After I moved to Colorado, Pat and I watched fireworks from a variety of memorable locations.  The rooftop of the pool hall we frequented, the top level of the parking garage where we used to roller skate, the pitch black hillside near the cemetary where we drank champagne on Sunday afternoons.  We always had a good time, and Pat always remembered his childhood fireworks-viewing experiences, in particular, a lady sitting behind him once when he was small who said, “Oooooh, that’s a pretty one,” with every display.

After Kelsea came along, we spent many July 4ths with another couple we had known for years who had a daughter of a similar age.  Our dogs have always hated fireworks – JT got out of the yard on one of his last 4th of Julys and we thought he was gone forever.  Champ and Roscoe are now whimpering softly at my feet in response to the pops around the neighborhood.  (I’m housesitting for Pat again – didn’t mention that, did I?  Well, it’s raising enough challenging emotions, just like it always does, for a whole blog in itself.)

I’m still a kid at heart – I still love the lights, the patterns, the sparkles, the colors.  As the cool breeze blows through the window, and I listen to the sound of the falling rain, it doesn’t feel quite like a usual 4th of July.  But glancing over my shoulder at the last year or two, from this house in which I tried and failed to make a home, it does feel like Independence Day.  I must remember that.

Well, another Christmas come and gone.  Overall, it was quite pleasant.  Mr. GF and I had an early Christmas morning opening presents, after which I went over to Pat’s to do Christmas with Kelsea and the clan.  Pat made enough good food to feed twelve people, and I stayed for about 4 hours.  I love being with Kelsea, but I missed Mr. GF and didn’t like leaving him sitting in my house alone, although as he told me, he’s a grown-up and can take care of himself.  Of course he can, but I want to be with my family at Christmas and he is rapidly becoming part of my family (and Kelsea’s – they seem to be getting a bit more accustomed to each other.)

Trying to balance my new life with my old life sometimes makes me break out in guilt pimples.  Or even extreme raging guilt acne.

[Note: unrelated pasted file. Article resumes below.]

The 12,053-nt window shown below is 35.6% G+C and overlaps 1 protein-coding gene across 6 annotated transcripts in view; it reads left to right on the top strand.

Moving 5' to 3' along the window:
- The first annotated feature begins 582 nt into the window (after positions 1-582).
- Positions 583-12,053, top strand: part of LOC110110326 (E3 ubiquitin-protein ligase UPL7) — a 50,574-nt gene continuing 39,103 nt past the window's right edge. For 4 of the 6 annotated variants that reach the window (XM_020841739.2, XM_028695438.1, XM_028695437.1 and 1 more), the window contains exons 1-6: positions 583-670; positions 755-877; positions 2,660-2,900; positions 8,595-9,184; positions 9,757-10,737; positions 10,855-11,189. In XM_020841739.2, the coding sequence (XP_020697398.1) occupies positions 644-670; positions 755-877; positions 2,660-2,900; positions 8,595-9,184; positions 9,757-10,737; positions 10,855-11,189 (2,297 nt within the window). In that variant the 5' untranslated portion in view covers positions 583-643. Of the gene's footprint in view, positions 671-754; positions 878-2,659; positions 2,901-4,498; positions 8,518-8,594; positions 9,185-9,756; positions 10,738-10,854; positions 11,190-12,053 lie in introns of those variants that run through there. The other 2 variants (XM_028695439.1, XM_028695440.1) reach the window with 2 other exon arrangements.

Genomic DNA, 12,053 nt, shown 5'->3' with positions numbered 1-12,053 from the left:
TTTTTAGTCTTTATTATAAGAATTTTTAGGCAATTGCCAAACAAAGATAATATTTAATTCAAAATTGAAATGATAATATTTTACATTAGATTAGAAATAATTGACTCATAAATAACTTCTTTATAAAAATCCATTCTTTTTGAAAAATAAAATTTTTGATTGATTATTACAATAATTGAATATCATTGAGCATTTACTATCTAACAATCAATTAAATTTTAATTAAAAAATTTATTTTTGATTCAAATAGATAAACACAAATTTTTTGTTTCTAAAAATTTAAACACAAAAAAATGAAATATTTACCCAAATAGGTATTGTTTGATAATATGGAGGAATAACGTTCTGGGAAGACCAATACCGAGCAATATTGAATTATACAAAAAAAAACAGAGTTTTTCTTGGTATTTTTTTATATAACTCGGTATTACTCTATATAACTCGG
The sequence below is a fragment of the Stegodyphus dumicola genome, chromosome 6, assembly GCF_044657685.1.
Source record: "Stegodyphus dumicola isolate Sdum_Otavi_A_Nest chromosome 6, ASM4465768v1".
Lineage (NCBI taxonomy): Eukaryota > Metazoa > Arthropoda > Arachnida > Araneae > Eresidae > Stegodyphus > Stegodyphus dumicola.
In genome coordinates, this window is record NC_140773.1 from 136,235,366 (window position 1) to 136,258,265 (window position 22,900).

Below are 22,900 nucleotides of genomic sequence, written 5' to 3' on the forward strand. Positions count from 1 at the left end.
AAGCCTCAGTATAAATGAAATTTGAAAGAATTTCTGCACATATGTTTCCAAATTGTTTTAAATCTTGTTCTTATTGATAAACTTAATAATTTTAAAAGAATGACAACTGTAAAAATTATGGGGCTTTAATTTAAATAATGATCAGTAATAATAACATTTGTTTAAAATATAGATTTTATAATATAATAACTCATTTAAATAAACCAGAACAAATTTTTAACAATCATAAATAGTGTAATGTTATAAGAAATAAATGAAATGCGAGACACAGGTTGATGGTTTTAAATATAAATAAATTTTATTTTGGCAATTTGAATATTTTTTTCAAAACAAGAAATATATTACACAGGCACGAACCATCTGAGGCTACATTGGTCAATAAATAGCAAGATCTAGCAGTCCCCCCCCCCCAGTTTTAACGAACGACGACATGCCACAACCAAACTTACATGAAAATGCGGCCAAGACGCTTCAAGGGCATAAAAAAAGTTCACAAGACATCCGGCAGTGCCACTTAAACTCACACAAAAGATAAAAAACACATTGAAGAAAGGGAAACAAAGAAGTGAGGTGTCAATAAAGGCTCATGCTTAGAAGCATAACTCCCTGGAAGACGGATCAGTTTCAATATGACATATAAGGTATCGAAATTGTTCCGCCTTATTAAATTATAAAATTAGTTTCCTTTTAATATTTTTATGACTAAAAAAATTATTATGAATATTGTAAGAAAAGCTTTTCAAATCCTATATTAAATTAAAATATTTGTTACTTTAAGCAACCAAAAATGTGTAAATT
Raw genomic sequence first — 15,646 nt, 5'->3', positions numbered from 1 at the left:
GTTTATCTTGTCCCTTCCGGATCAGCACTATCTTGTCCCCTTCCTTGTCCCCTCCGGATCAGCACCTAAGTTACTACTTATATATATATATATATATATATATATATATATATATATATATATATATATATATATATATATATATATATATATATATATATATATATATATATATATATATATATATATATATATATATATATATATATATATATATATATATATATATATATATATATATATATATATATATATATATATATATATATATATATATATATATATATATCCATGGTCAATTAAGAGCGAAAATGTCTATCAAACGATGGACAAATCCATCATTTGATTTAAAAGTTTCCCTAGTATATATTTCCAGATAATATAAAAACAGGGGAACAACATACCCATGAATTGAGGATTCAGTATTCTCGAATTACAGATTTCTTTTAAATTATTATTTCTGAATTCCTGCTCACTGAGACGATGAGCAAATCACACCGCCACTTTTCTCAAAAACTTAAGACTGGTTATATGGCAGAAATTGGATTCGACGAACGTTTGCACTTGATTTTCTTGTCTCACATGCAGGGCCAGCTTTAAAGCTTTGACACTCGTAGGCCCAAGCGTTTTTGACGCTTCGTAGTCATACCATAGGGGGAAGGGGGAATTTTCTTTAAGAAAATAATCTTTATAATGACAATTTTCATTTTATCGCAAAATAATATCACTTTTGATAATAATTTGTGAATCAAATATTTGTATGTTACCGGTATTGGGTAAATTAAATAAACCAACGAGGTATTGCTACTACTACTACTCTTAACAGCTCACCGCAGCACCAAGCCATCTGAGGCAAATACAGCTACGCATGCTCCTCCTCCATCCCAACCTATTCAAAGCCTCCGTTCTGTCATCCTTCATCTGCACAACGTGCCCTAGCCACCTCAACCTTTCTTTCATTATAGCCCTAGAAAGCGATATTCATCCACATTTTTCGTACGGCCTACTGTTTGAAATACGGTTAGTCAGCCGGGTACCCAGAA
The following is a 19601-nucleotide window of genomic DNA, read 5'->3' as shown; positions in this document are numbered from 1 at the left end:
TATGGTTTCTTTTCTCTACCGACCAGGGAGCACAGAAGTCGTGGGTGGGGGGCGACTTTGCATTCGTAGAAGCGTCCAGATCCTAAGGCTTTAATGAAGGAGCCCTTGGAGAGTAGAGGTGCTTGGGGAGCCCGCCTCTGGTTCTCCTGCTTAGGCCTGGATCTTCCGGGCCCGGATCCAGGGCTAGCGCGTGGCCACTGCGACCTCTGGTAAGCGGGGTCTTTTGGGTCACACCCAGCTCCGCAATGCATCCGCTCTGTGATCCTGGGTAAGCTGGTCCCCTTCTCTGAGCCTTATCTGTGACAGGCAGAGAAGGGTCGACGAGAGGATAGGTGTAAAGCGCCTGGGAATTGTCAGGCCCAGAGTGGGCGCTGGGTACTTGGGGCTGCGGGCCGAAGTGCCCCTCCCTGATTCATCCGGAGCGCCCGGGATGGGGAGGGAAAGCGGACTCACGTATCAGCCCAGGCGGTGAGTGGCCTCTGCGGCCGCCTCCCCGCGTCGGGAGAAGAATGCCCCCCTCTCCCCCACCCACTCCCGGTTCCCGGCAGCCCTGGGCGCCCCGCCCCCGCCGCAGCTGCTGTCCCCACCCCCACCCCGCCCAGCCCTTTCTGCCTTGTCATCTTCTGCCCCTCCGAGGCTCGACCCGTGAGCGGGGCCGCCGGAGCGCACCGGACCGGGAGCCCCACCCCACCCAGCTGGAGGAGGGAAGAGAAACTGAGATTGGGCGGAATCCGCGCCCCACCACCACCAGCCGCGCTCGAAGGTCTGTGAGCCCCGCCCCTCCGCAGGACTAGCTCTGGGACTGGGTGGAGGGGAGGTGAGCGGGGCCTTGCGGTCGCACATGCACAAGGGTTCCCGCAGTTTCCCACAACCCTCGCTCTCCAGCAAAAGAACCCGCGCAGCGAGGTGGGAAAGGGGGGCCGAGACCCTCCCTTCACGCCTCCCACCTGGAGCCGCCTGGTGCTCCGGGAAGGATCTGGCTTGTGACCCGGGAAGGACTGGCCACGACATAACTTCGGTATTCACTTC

I adore spending time with Kelsea.  And I adore spending time with Mr. GF.  But as you might imagine, sometimes the two don’t mix, especially in the early stages of a relationship.  He and I need our time alone, and he and she need time to get accustomed to each other.  Due to schedules, logistics, work, etc., he and I don’t get to spend as much time together as we’d like.  And sharing Kelsea with Pat, I don’t get to spend as much time with her as I’d like.  The nice thing is that Mr. GF appreciates that she is a priority in my life, just as he is.

So  let’s assume that Mr. GF and I are together next Christmas.  How can I manage it?  He can’t very well go to Pat’s house for the festivities.  What if he and I want to go away?  I can’t take Kelsea away from her dad and her cousins at Christmas.  Perhaps it will be one Christmas with Pat and the next with me, wherever I am.  I guess it’s too soon to bother thinking about such things.  A lot can change in a year, as we well know.  People do this all the time with kids.  If anyone can do it, I can.  I love her that much.  And I love Mr. GF and I love my own new life.  The power of positive thinking… I can do anything, I can make anything work.

Love gives you strength.

Today is Guardian Angels Day, World Farm Animals Day, and Phileas Fogg’s Wager Day.  

I just read (well, about three books ago) Jules Verne’s Around the World in 80 Days for the first time. That seems unbelievable to me but it’s true.  It was a good book – if you haven’t read it, you should.

It is also the the birthday of both Groucho Marx and Ghandi.  I wonder if Ghandi liked Groucho Marx movies?

January 2021